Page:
Ringworm is the most common fungal skin infection in horses. Vet Poppy Mitchell explains how to recognise and deal with the problem swiftly to prevent it spreading
Finding a single tuft of raised hairs sticking up from your horse’s coat may not cause much concern at first – maybe he’s caught himself in the field or has been bitten by a fly? But when several more tufts appear and there’s no obvious cause, what could be responsible and should you be worried?
One of the possible causes is ringworm, a highly contagious fungal skin disease. A fungus is a type of organism that breaks down and feeds on the substance it lives on, and produces reproductive spores that enable it to spread easily. The fungus responsible for most cases of equine ringworm is Trichophyton equinum, which is particularly adapted to horses. Rapid diagnosis and treatment are essential in order to prevent further spread, which can occur very quickly.
What to look for
The first signs of ringworm become evident from six days to six weeks after contact with the infection – this is called the incubation period. The number of ringworm patches vary from one to many, depending on the horse, and are often seen on areas subject to local trauma, such as rubs from tack, rugs and riders’ boots.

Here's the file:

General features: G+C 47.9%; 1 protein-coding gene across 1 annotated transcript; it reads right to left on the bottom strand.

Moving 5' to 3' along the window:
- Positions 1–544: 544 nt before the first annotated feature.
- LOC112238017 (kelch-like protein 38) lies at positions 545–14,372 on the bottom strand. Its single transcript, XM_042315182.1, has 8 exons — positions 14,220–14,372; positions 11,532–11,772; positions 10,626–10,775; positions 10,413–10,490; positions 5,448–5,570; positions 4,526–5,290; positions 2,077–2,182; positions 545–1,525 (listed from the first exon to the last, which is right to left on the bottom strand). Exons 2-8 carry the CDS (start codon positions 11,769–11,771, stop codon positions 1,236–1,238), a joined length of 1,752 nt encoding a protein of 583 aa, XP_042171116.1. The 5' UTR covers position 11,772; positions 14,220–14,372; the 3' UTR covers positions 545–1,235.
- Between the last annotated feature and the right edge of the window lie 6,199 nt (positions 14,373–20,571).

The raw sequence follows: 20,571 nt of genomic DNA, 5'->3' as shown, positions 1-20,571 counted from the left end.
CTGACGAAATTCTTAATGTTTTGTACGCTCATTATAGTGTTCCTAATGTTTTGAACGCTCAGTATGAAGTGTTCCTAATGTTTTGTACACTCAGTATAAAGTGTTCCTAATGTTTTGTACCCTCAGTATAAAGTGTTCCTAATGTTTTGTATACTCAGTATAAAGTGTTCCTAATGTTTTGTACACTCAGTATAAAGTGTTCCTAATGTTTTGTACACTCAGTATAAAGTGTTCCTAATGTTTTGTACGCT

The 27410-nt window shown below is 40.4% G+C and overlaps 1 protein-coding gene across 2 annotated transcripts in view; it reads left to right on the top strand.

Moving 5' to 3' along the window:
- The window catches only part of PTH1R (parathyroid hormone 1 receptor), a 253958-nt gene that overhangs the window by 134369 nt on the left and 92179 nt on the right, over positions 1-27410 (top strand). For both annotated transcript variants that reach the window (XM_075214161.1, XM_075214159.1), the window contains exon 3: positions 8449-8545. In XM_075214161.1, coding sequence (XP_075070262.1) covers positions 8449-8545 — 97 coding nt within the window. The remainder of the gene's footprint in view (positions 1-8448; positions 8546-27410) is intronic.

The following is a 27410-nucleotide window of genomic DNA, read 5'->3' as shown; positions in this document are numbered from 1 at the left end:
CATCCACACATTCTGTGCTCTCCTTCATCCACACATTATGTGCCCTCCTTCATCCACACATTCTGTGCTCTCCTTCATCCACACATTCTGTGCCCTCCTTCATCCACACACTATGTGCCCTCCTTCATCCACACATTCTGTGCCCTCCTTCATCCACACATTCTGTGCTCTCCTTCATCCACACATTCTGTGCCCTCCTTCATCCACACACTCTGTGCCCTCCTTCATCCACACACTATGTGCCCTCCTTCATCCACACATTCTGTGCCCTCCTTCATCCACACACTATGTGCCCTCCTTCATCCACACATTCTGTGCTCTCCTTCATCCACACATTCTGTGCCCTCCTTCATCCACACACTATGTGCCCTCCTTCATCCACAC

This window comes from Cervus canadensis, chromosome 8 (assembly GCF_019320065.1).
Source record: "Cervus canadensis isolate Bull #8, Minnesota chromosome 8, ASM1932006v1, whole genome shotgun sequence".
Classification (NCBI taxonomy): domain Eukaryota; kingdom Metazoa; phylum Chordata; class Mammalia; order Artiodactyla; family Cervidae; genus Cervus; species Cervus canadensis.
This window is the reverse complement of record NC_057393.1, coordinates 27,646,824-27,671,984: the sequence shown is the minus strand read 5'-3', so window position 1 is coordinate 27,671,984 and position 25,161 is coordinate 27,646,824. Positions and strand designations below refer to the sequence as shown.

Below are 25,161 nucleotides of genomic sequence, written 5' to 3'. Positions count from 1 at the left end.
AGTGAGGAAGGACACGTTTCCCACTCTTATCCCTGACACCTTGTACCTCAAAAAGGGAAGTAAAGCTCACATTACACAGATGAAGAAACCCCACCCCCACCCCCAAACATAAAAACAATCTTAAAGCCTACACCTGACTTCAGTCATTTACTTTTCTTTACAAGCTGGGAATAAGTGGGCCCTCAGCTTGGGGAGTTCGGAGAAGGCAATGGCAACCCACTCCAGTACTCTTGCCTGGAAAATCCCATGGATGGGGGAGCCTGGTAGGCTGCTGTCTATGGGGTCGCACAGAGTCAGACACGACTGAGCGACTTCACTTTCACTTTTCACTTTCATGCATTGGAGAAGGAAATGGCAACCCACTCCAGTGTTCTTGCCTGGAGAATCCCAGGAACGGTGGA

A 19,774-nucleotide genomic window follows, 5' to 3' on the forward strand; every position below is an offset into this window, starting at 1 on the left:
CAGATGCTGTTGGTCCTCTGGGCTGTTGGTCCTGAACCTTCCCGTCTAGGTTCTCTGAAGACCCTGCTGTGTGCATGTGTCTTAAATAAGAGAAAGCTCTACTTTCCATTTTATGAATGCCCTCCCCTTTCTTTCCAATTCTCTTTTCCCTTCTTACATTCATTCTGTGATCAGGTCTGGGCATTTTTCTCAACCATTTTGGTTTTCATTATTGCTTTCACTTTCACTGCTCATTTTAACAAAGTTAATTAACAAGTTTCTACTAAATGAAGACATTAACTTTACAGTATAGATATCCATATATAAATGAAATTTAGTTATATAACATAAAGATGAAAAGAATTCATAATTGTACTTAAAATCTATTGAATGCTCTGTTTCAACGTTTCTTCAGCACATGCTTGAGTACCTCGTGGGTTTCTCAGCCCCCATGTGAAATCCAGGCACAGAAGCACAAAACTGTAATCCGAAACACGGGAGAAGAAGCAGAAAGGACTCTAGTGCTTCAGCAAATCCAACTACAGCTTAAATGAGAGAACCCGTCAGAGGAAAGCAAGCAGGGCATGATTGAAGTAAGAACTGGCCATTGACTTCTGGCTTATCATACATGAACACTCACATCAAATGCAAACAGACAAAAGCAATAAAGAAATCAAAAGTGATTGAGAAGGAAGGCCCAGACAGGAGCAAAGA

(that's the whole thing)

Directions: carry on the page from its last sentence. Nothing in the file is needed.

Usually, circular tufts of hair 1–2cm in diameter are seen standing up against the lie of the horse’s coat, sometimes surrounded by a raised ring. If you look closely, you’ll often see a cigarette ash-like deposit between the hairs. After approximately six days, the hairs can be easily plucked away, leaving silvery, scaly skin beneath. Later, as the healing process is underway, new hairs grow within the centre of the hairless circles, giving the classic ringworm appearance.
Less commonly, a horse with ringworm may present with generally scaly skin and irregular hairless patches. It is uncommon for horses to be severely itchy or in pain when they have a simple ringworm infection, but mild irritation or reddening around the scaly patch may be seen.
If you spot changes to your horse’s coat and you know that he’s been in direct or indirect contact with ringworm infection within the previous six weeks, then it’s likely that this is the problem.
You should also be suspicious if your horse…
- has recently shared transport, stabling or tack with another horse
- has been to a show or event and touched other horses
- is young or elderly
- is immunosuppressed due to medical treatment or an underlying condition such as PPID (Cushing’s disease)
To find out more about how ringworm is diagnosed and treated, get your copy of February Horse&Rider here, on sale 15 December.